There also seemed to be an honesty issue, as the sound kid told my wife no one had spoken to him about the sound levels, although it appeared that others were indeed complaining to him. Perhaps this was just a communication issue—I can imagine that no one really heard what anyone was saying as the music was too loud.

Other problems, not specifically related to this church but certainly including this church, involve the ability of the worship leaders to choose songs which appropriately create a corporate worship experience. If this is merely a concert, that’s not important. However, songs that reflect a personal attitude or an emotional state do not make great corporate worship songs. Again, it’s a matter of focus. “Jesus, I love you” is a pretty weak worship line. It says nothing about Jesus, it merely reflects the writer’s emotional state.  I’ve often sat through these worship songs thinking, “does the worship leader have the slightest clue about what this means?”  Bottom line, emotions change, truth does not. Sing truth, let people have their own emotions.

The Buck Stops Where?

Someone has to have responsibility for creating a corporate worship experience.  In the early days of the Anaheim Vineyard, the pastor, John Wimber, approved the worship list before each service. Some may call this having control issues, but seriously, someone has to take responsibility. A mature worship leader – of which I’ve known a few – can do this. Most, honestly, can not.  Again, what is done on a Sunday morning – including which songs are sung – speak more about the church than the sermon.

So yes, last Sunday I felt not only like I’d been assaulted, but I felt like I had been abused and that I simply wasn’t important.  It’s too bad.  I’ll perhaps try this church again, but not without some good earplugs.

Review: Todd Hunter’s Giving Church Another Chance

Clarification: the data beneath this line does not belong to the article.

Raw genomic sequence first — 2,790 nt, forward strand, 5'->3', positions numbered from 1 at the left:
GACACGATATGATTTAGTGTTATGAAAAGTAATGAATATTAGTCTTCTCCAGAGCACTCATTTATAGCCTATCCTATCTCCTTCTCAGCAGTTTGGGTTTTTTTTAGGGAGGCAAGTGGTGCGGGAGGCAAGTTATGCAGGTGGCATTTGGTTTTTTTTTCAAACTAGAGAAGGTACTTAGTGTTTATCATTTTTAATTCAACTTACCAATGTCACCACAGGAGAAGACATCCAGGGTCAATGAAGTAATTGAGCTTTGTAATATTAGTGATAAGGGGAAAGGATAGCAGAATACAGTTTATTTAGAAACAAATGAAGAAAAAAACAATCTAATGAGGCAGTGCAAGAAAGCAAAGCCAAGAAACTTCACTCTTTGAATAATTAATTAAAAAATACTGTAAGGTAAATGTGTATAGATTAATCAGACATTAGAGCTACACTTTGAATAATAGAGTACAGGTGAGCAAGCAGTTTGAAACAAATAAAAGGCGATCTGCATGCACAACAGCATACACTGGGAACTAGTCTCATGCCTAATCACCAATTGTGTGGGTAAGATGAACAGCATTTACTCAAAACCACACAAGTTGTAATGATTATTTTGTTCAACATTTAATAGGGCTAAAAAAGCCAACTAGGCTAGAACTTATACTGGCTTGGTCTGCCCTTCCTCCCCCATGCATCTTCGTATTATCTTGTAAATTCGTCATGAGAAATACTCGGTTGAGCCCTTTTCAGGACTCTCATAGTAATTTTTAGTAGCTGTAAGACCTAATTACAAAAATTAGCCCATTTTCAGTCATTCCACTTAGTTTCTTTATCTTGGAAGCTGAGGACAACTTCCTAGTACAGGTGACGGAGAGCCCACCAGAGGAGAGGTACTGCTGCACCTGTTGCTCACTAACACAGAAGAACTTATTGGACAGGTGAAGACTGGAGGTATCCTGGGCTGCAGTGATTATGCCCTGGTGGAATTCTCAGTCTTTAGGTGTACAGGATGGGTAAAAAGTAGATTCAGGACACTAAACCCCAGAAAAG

Todd Hunter’s Giving Church Another Chance is an interesting—and perhaps brilliant—little book. I am sure that this is not everything that Todd Hunter could say on the subjects of church, liturgy and life, but he says just enough to make you want more, which I believe is precisely the point.

Todd has a gift of being able to “reimage” things so that we see them in a different way. In this book, he has taken the elements of the Anglican liturgy and presents them not as merely a way to worship on Sunday mornings, but as a rhythm by which to live our lives. Without being overly critical of the Vineyard or other evangelical styles of worship, he nevertheless shows us that there are elements missing—not just from Sunday mornings, but from the way we live throughout the week.

He discusses, for example, how we have become addicted to noise and excitement to the point that we don’t even allow time for quiet in our corporate worship; rather than Sunday morning worship setting the pattern for our week, we have let how we live set the pattern for our worship. Todd simply suggests that we “repractice” church, learning once again the value of contemplation, Bible reading, giving, and so on. Furthermore, just as Israel had been intended to be the means to bless all mankind, this is now our calling, to be the Church for the sake of others.

Even those of us from liturgical backgrounds will be challenged by this book to take a step back and reevaluate our attitudes toward church, worship, and life.

Disclosure of Material Connection: I received this book free from Todd Hunter to read and post a review on my site. I was not required to write a positive review. The opinions I have expressed are my own. I am disclosing this in accordance with the Federal Trade Commission’s16 CFR, Part 255 “Guides Concerning the Use of Endorsements and Testimonials in Advertising.”

If you like singing in church, thank Martin Luther

The BBC has produced a very nice documentary on the Lutheran influence in worship, paying particular attention to Bach, probably the most well-known Lutheran organists and composers.  It’s fascinating – anyone who has an interest in worship music should find this particularly interesting.

I hadn’t realized that in the pre-Luther Roman Catholic Churches, the congregation didn’t sing; the hymns were all sung for them by “professionals” – in Latin, of course.  Luther started writing hymns like “A Mighty Fortress” and taught his congregation to sing.  This started a whole new trend in popular worship, as you could imagine.

Again, the documentary is fascinating, and features music by Luther, Bach, and others performed by The Sixteen, conducted by Harry Christophers, as it traces the influence of Luther and his followers on worship music, and specifically that of Bach.

The good news is that this is available as a series of 6 HQ videos on YouTube.  Here’s the first installment:

Paul T. McCain has also blogged about this series here, where he has provided the following links to the 6 videos:

Part 1:

Part 2:

Part 3:

Part 4:

Part 5:

Part 6: